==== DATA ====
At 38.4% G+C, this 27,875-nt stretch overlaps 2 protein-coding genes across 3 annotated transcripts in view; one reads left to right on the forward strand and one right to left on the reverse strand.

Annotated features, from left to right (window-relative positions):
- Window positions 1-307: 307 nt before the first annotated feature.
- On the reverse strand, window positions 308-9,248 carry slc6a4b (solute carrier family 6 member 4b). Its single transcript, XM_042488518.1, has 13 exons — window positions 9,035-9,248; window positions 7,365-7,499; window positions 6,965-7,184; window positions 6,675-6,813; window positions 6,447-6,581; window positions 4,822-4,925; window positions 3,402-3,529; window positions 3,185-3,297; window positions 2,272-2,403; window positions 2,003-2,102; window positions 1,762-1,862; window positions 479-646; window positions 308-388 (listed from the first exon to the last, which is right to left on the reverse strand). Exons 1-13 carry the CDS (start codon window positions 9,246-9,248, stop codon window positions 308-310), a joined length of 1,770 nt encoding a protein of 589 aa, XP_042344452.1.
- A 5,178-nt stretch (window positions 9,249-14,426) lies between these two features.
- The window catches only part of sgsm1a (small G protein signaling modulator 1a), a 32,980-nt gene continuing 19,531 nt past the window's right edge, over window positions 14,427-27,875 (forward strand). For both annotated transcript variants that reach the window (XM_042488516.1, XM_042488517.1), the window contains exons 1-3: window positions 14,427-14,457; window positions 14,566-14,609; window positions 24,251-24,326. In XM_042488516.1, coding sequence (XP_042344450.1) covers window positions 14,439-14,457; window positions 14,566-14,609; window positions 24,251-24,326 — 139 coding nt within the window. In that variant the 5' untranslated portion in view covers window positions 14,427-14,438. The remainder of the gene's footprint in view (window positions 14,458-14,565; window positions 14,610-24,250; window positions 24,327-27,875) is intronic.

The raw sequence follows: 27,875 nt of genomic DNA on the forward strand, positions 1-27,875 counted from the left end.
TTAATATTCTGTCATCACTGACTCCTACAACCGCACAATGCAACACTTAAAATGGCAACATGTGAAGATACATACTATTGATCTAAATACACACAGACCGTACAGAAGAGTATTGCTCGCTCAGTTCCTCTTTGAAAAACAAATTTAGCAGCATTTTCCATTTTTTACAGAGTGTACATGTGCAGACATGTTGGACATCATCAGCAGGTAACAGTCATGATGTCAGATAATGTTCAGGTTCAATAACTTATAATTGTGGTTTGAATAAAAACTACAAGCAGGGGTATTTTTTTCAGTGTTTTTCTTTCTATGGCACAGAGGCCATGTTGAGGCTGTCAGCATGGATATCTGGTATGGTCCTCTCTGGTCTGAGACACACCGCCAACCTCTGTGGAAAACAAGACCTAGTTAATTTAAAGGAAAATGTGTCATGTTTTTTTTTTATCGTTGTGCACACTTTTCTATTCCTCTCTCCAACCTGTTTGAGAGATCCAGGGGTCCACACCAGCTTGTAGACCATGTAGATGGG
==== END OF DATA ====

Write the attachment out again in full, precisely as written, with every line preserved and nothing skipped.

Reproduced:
At 38.4% G+C, this 27,875-nt stretch overlaps 2 protein-coding genes across 3 annotated transcripts in view; one reads left to right on the forward strand and one right to left on the reverse strand.

Annotated features, from left to right (window-relative positions):
- Window positions 1-307: 307 nt before the first annotated feature.
- On the reverse strand, window positions 308-9,248 carry slc6a4b (solute carrier family 6 member 4b). Its single transcript, XM_042488518.1, has 13 exons — window positions 9,035-9,248; window positions 7,365-7,499; window positions 6,965-7,184; window positions 6,675-6,813; window positions 6,447-6,581; window positions 4,822-4,925; window positions 3,402-3,529; window positions 3,185-3,297; window positions 2,272-2,403; window positions 2,003-2,102; window positions 1,762-1,862; window positions 479-646; window positions 308-388 (listed from the first exon to the last, which is right to left on the reverse strand). Exons 1-13 carry the CDS (start codon window positions 9,246-9,248, stop codon window positions 308-310), a joined length of 1,770 nt encoding a protein of 589 aa, XP_042344452.1.
- A 5,178-nt stretch (window positions 9,249-14,426) lies between these two features.
- The window catches only part of sgsm1a (small G protein signaling modulator 1a), a 32,980-nt gene continuing 19,531 nt past the window's right edge, over window positions 14,427-27,875 (forward strand). For both annotated transcript variants that reach the window (XM_042488516.1, XM_042488517.1), the window contains exons 1-3: window positions 14,427-14,457; window positions 14,566-14,609; window positions 24,251-24,326. In XM_042488516.1, coding sequence (XP_042344450.1) covers window positions 14,439-14,457; window positions 14,566-14,609; window positions 24,251-24,326 — 139 coding nt within the window. In that variant the 5' untranslated portion in view covers window positions 14,427-14,438. The remainder of the gene's footprint in view (window positions 14,458-14,565; window positions 14,610-24,250; window positions 24,327-27,875) is intronic.

The raw sequence follows: 27,875 nt of genomic DNA on the forward strand, positions 1-27,875 counted from the left end.
TTAATATTCTGTCATCACTGACTCCTACAACCGCACAATGCAACACTTAAAATGGCAACATGTGAAGATACATACTATTGATCTAAATACACACAGACCGTACAGAAGAGTATTGCTCGCTCAGTTCCTCTTTGAAAAACAAATTTAGCAGCATTTTCCATTTTTTACAGAGTGTACATGTGCAGACATGTTGGACATCATCAGCAGGTAACAGTCATGATGTCAGATAATGTTCAGGTTCAATAACTTATAATTGTGGTTTGAATAAAAACTACAAGCAGGGGTATTTTTTTCAGTGTTTTTCTTTCTATGGCACAGAGGCCATGTTGAGGCTGTCAGCATGGATATCTGGTATGGTCCTCTCTGGTCTGAGACACACCGCCAACCTCTGTGGAAAACAAGACCTAGTTAATTTAAAGGAAAATGTGTCATGTTTTTTTTTTATCGTTGTGCACACTTTTCTATTCCTCTCTCCAACCTGTTTGAGAGATCCAGGGGTCCACACCAGCTTGTAGACCATGTAGATGGG